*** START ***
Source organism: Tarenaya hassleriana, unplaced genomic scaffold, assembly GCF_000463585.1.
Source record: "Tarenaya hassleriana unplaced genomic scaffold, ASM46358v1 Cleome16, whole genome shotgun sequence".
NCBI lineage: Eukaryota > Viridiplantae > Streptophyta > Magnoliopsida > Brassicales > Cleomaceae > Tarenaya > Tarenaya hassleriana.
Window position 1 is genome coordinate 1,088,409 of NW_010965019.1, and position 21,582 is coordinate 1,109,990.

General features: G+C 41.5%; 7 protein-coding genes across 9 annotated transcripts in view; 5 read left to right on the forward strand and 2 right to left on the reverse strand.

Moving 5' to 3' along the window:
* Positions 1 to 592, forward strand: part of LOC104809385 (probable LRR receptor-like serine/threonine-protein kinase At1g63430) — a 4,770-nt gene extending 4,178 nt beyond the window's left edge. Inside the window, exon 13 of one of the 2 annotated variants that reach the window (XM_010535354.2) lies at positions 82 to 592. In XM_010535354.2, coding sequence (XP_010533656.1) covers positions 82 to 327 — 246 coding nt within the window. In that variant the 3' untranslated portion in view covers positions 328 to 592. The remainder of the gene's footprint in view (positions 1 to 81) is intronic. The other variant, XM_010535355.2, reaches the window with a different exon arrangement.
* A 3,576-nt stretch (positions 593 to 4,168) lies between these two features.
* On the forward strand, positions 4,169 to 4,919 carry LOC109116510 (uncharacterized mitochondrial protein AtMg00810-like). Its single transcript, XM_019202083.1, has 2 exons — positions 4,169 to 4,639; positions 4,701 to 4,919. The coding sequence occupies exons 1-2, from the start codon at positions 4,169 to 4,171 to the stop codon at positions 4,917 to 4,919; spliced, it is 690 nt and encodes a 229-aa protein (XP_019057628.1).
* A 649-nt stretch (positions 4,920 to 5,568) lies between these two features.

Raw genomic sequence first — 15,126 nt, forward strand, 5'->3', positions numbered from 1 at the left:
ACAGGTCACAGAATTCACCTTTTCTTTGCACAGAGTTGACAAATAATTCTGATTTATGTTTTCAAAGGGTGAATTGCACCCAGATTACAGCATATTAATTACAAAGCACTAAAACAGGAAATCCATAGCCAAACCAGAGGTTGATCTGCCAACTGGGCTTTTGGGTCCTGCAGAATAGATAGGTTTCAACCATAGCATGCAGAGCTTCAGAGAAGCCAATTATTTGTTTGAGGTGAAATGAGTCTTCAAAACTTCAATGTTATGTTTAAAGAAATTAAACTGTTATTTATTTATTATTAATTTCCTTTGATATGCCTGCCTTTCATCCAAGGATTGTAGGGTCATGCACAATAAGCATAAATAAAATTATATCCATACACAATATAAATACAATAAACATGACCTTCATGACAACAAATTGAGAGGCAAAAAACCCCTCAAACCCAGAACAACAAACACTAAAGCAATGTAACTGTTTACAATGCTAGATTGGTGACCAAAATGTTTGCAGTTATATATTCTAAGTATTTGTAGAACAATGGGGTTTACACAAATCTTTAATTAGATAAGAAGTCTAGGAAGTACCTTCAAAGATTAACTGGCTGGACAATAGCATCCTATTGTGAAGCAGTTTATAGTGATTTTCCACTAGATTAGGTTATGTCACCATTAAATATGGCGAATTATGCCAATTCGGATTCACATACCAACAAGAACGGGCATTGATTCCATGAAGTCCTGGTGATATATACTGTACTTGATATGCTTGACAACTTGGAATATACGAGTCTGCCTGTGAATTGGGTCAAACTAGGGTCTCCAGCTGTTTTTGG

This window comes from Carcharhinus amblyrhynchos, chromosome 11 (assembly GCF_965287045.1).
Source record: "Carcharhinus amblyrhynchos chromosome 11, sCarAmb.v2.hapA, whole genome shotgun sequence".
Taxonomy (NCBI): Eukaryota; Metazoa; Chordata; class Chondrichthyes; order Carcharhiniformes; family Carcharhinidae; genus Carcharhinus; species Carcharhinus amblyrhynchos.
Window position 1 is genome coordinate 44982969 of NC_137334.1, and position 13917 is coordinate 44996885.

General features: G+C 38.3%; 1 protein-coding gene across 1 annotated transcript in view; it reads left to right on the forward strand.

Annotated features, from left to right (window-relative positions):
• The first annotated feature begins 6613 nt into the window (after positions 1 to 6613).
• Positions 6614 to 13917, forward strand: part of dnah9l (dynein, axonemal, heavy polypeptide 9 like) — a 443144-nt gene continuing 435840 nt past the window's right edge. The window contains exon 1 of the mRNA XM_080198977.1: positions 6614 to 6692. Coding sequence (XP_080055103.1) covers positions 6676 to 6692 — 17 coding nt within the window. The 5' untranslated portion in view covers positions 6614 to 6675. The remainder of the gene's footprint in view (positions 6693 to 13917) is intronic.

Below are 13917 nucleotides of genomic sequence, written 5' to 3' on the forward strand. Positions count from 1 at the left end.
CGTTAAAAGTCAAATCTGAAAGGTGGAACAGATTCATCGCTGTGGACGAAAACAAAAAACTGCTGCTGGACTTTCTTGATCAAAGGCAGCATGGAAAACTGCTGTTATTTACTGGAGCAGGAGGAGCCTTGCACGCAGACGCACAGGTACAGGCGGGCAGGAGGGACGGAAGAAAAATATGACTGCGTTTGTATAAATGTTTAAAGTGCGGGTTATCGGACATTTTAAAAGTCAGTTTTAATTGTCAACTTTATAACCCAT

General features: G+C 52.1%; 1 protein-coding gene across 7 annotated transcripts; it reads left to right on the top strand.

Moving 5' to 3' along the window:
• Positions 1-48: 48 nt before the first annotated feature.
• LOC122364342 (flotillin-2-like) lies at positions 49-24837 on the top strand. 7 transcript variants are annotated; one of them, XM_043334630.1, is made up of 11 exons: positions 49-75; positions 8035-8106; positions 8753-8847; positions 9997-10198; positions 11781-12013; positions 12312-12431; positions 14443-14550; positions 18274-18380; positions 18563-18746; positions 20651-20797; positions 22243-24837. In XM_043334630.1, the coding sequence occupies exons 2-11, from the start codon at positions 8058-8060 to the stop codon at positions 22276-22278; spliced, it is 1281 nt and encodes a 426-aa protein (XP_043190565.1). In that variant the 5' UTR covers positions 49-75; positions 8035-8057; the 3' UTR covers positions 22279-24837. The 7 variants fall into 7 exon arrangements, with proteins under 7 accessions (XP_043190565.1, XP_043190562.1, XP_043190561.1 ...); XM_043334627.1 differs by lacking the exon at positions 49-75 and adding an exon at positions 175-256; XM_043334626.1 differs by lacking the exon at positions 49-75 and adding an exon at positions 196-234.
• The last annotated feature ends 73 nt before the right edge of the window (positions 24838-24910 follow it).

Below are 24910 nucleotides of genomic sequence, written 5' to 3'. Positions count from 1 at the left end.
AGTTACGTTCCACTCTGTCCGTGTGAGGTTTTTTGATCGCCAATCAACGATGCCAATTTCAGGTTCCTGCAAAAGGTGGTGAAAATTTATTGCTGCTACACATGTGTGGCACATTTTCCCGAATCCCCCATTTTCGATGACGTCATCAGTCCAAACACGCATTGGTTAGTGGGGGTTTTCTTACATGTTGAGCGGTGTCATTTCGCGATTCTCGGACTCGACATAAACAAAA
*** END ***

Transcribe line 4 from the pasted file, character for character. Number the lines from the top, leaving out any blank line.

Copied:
Window position 1 is genome coordinate 1,088,409 of NW_010965019.1, and position 21,582 is coordinate 1,109,990.